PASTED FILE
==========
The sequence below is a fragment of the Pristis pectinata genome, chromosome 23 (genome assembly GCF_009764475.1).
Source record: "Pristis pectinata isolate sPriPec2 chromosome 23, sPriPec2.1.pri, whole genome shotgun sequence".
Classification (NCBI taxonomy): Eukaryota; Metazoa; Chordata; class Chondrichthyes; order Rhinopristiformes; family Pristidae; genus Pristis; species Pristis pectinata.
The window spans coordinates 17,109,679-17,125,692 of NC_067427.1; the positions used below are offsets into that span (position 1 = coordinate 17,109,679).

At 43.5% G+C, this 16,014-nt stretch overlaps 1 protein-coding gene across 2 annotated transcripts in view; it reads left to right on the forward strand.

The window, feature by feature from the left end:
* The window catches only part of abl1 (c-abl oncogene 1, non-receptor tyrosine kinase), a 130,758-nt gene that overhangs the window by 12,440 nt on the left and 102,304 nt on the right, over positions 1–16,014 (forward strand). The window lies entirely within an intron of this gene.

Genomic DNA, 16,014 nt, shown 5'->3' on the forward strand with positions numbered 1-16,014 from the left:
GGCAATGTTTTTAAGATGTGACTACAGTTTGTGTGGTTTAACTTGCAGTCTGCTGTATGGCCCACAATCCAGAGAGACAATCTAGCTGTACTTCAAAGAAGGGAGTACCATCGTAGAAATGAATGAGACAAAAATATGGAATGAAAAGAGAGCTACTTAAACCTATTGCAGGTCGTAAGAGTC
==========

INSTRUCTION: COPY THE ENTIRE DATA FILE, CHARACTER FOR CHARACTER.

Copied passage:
The sequence below is a fragment of the Pristis pectinata genome, chromosome 23 (genome assembly GCF_009764475.1).
Source record: "Pristis pectinata isolate sPriPec2 chromosome 23, sPriPec2.1.pri, whole genome shotgun sequence".
Classification (NCBI taxonomy): Eukaryota; Metazoa; Chordata; class Chondrichthyes; order Rhinopristiformes; family Pristidae; genus Pristis; species Pristis pectinata.
The window spans coordinates 17,109,679-17,125,692 of NC_067427.1; the positions used below are offsets into that span (position 1 = coordinate 17,109,679).

At 43.5% G+C, this 16,014-nt stretch overlaps 1 protein-coding gene across 2 annotated transcripts in view; it reads left to right on the forward strand.

The window, feature by feature from the left end:
* The window catches only part of abl1 (c-abl oncogene 1, non-receptor tyrosine kinase), a 130,758-nt gene that overhangs the window by 12,440 nt on the left and 102,304 nt on the right, over positions 1–16,014 (forward strand). The window lies entirely within an intron of this gene.

Genomic DNA, 16,014 nt, shown 5'->3' on the forward strand with positions numbered 1-16,014 from the left:
GGCAATGTTTTTAAGATGTGACTACAGTTTGTGTGGTTTAACTTGCAGTCTGCTGTATGGCCCACAATCCAGAGAGACAATCTAGCTGTACTTCAAAGAAGGGAGTACCATCGTAGAAATGAATGAGACAAAAATATGGAATGAAAAGAGAGCTACTTAAACCTATTGCAGGTCGTAAGAGTC